Opening the blackbox
Discussions over interpretations of the reality seem over-talked for many. They are long, nuanced and very often the point they make seems so small that it almost looks like splitting hairs. After reading about Lucy Suchman’s concept of Situated Action, I have realised that opening the door for new interpretations is also a very courageous thing to do.
None of the theories can explain everything. It simply takes an element of the reality in order to bring the light on it and let others (researchers, designers, public) work with the idea in their own way. But the concept (validated by research methodology and argumentation) has to leave the head of the originator and be heard. Arguing the idea also needs the same level of professionalism in order for discussion to be fruitful and enriching for the field. Otherwise it just closes the door.
As a researchers, we might try a theory, see how it supports our work and eventually leave it aside. Working with the theory it’s not only about leaving old clothes and trying new ones (Wright, 2011). In my view, it’s more about the reflection what we gain with this specific perspective but also what we are resigning from, what we are deciding to not take into account during our work. The answer to the latter question is crucial.
Suchman’s Situated Action brought a new light on the reading of the role of plans in AI (Suchman, 2007). Once seen as neutral tools, they became an element of the complex picture. Researchers were proposed to reflect on the way users interact with plans, how they put them in the context and navigate within constrained information (Duguid, 2012). This perspective opens the door to new ressources for designing plans, once one would like to accept it.
The shift Suchman proposes is a change for plan’s status from intermediary to mediator, using Latour’s language of Actor-Network Theory. His perspective, revolutionary as well, opened the door for reading on agency of non-human elements (Latour, 2006). Plans as intermediaries are clean, they transfer the meaning without changing it. On the contrary, when we read them as mediators, we need to be more careful in identifying what goes in and what comes out, just like we would approach a blackbox. Although it’s so exciting, it needs scrutiny in tracing multiple connections between elements of the network.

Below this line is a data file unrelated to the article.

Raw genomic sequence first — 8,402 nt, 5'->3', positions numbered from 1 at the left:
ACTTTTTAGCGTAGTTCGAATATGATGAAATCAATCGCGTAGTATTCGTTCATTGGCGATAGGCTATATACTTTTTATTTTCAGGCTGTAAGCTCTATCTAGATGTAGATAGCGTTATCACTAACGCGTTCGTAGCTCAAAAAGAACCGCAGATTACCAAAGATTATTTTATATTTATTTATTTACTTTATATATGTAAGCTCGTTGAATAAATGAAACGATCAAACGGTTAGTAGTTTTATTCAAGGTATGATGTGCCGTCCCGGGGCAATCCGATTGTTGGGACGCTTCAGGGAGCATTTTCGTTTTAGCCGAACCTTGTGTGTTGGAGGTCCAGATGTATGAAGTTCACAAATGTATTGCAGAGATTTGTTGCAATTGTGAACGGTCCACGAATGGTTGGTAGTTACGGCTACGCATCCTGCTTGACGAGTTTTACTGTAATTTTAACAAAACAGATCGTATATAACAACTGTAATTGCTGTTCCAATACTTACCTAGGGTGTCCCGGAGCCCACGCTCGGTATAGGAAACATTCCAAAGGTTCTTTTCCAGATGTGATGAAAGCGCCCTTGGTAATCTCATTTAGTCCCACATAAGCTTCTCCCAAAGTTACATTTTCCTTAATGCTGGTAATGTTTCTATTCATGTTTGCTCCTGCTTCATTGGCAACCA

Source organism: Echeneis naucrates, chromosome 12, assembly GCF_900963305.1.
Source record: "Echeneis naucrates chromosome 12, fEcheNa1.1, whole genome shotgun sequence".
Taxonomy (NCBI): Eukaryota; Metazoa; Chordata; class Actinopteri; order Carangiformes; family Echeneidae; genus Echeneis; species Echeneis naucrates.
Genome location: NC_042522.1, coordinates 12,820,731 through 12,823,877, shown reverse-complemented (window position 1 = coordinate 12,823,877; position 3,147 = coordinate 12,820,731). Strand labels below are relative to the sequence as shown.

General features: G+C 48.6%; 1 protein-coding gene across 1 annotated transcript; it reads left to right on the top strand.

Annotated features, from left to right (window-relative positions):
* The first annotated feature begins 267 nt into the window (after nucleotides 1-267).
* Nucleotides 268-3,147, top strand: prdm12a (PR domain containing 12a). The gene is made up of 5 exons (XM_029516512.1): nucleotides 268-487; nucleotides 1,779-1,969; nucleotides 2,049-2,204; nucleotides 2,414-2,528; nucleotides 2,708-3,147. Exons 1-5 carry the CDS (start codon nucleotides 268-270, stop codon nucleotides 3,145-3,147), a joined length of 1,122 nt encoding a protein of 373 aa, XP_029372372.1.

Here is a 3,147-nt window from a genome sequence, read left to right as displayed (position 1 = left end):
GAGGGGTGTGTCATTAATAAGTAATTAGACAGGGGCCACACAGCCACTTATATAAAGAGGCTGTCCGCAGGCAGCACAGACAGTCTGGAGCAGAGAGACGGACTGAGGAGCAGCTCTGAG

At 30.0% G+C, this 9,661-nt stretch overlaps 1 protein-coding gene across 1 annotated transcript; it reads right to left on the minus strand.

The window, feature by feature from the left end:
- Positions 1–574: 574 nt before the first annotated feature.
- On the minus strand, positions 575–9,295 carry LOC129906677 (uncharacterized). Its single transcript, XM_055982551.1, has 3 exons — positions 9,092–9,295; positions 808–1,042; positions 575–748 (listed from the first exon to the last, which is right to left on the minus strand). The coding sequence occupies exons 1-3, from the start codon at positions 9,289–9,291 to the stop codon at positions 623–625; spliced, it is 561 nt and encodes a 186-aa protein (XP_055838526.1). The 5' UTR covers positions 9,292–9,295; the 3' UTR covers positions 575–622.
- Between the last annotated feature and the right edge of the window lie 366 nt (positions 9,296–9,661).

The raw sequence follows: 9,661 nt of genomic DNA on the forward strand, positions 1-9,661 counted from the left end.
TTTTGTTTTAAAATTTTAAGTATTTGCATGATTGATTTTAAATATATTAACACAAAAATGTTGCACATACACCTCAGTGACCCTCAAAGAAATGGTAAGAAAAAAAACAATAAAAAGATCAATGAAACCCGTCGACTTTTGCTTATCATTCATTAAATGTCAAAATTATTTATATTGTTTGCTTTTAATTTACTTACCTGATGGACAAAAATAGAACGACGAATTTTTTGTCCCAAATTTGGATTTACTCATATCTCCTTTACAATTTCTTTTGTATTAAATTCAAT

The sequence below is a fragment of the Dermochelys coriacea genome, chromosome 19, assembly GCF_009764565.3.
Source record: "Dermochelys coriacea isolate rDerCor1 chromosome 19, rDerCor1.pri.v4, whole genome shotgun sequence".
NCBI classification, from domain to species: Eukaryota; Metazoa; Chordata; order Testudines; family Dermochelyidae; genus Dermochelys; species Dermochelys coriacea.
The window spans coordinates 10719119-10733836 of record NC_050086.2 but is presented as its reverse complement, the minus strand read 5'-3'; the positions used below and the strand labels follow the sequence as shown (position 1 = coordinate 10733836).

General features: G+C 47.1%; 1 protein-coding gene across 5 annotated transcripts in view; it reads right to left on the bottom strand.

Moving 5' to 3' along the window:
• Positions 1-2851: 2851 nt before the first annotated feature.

In her book “Vibrant Matter” Jane Bennett presents the theory of vital materialism (Bennett, 2009). As Latour offered us the idea of non-human agency, Bennett goes one step further and talks about agency of assemblage, which is built from infrastructure, people, law, economy, nature, etc. Different elements of the reality are in constant relation with each other. The sum of the relations is stable, but in every body there is in a flow of affecting and being affected by other bodies. Our agency, as Bennett says, is similar to the situation of riding a bicycle on a gravel road. Through balancing the body weight, we influence the trajectory, but we can’t fully decide on the direction we go to.
Whether we choose to use the perspective of cycling on a gravel road or canoeing through the rapids, whether we look on the world as a network of actants or not, we make a statement on our perspective of the world we live in. As researchers we need to be clear that this choice strongly influences the way we conduct research and our approach to analysis. It’s worth to make a conscious decision about it.
Bennett, J. (2009) Vibrant Matter. A political ecology of things. Duke University Press.
Duguid, P. (2012) ‘On rereading. Suchman and Situated Action’, Le Libellio AEGIS, 8(1), p. 6.
Latour, B. (2006) Reassembling the Social, Politica y Sociedad. doi: 10.1163/156913308X336453.
Suchman, L. (2007) Human-Machine Reconfigurations: Plans and Situated Actions. Cambridge University Press.
Wright, P. (2011) ‘Reconsidering the H , the C , and the I’, Interactions, 18(5), pp. 28–31. doi: 10.1145/2008176.2008185.
Author: Agata Jałosińska